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Dating fine-grained sericite and illite: new ideas in interpretation of 40Ar/39Ar age spectra using sample encapsulation - Abstract
The potassium-argon (K-Ar) and argon-argon (40Ar/39Ar) methods are commonly used to determine the ages of sericite and other potassium bearing mica/clay minerals. A problem in dating of fine-grained (<20 microns) clay-like material is that the K-Ar age is often younger than that from other geochronometers (e.g., Rb-Sr, biostratigraphy). This may be due to loss of 40Ar in nature either by ejection of the 40Ar atom by “recoil” during the decay of 40K, or by diffusion from the “leaky” structure of these minerals resulting in an closure temperature lower (<150°C) than that determined from laboratory diffusion experiments.
As part of the 40Ar/39Ar dating method, samples are irradiated in a nuclear reactor to produce 39Ar from 39K. This allows both the parent and daughter to be measured simultaneously in the mass spectrometer and allows for step-heating and other experiments to assess the loss of 40Ar during geologic time. For fine-grained minerals, the energy of the 39K to 39Ar transmutation during irradiation may cause 39Ar to recoil from the mineral. For most minerals, the grain size is sufficiently large enough that recoil is insignificant. However for clays and sericites, up to 40% of all 39Ar can be lost by recoil. Because age is proportional to 40Ar/39Ar, this can significantly bias the age by the 40Ar/39Ar method (compared to the K-Ar age) if this recoiled 39Ar is not measured. We present a process of encapsulating a sample in a quartz ampoule prior to sample irradiation that allows for the capture of recoil 39Ar and the ability to measure this gas. The ratio of the radiogenic 40Ar in a sample to the total 39Ar (including the “captured” argon) would be proportional to the K-Ar age of the sample.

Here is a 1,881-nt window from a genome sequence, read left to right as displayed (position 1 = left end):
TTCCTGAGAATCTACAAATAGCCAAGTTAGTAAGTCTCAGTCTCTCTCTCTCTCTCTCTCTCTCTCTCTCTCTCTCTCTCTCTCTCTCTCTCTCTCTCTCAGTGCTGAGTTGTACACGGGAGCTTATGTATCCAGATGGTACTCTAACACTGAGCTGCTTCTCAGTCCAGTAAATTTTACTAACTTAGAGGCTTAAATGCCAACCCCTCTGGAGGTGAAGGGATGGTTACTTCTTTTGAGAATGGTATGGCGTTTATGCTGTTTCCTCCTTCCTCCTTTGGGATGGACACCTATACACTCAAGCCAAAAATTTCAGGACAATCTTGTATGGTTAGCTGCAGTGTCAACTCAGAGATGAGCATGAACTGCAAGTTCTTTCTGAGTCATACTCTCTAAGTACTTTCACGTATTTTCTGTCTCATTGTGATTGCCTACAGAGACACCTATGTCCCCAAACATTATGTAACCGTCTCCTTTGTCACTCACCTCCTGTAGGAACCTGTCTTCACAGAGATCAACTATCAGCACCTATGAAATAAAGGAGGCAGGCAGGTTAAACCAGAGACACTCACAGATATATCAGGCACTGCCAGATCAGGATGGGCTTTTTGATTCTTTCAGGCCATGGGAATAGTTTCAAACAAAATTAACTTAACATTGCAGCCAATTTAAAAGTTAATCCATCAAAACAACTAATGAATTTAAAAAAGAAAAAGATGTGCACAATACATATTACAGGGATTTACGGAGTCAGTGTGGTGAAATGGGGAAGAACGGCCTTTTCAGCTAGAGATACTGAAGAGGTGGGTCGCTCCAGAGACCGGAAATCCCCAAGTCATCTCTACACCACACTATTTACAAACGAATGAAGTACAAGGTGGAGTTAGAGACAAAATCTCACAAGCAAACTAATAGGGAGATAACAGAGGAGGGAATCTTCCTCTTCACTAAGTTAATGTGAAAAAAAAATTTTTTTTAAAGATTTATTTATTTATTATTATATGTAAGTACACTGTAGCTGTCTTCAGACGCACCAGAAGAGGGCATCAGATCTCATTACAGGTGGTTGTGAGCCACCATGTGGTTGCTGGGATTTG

The “retention age” model for interpreting argon data (Hall et al., 2000, Econ. Geol., v. 95, p 1739–1752) is based on the idea that 40Ar lost in nature is proportional to the 39Ar lost in sample irradiation. Thus, the ratio of the total amount of 40Ar in a sample to the 39Ar in the sample following irradiation excluding the encapsulated 39Ar (the integrated age of an unencapsulated sample) would yield the most geologically meaningful information and is more consistent with other geochronometers.
We present results from encapsulated and unencapsulated sericite, illite, biotite and muscovite samples, illustrating the effect of recoil on an age spectrum and the application of the retention age model for determining “true” ages of fine-grained material. In general, large (>100 micron), well crystallized, biotite and muscovite have negligible (<0.3%) 39Ar recoil loss, while sericites and illites range from 5% to more than 40% 39Ar recoil loss. With minor loss, classic “plateau analysis” and “isochron analysis” of 40Ar/39Ar spectra yield geologically “valid” results and can identify “reset” events. For the finer grained minerals with complex geologic histories, these approaches need to be modified to reflect the redistribution of 39Ar within the mineral, however cooling (retention) and reset ages can still be determined.
Acknowledgments and Associated Footnotes
2 Jeff Drake: Department of Geology & Geophysics, and Geophysical Institute, University of Alaska, Fairbanks, AK
3 Walt Munly: Department of Geology & Geophysics, and Geophysical Institute, University of Alaska, Fairbanks, AK
Copyright © 2014 by the Alaska Geological Society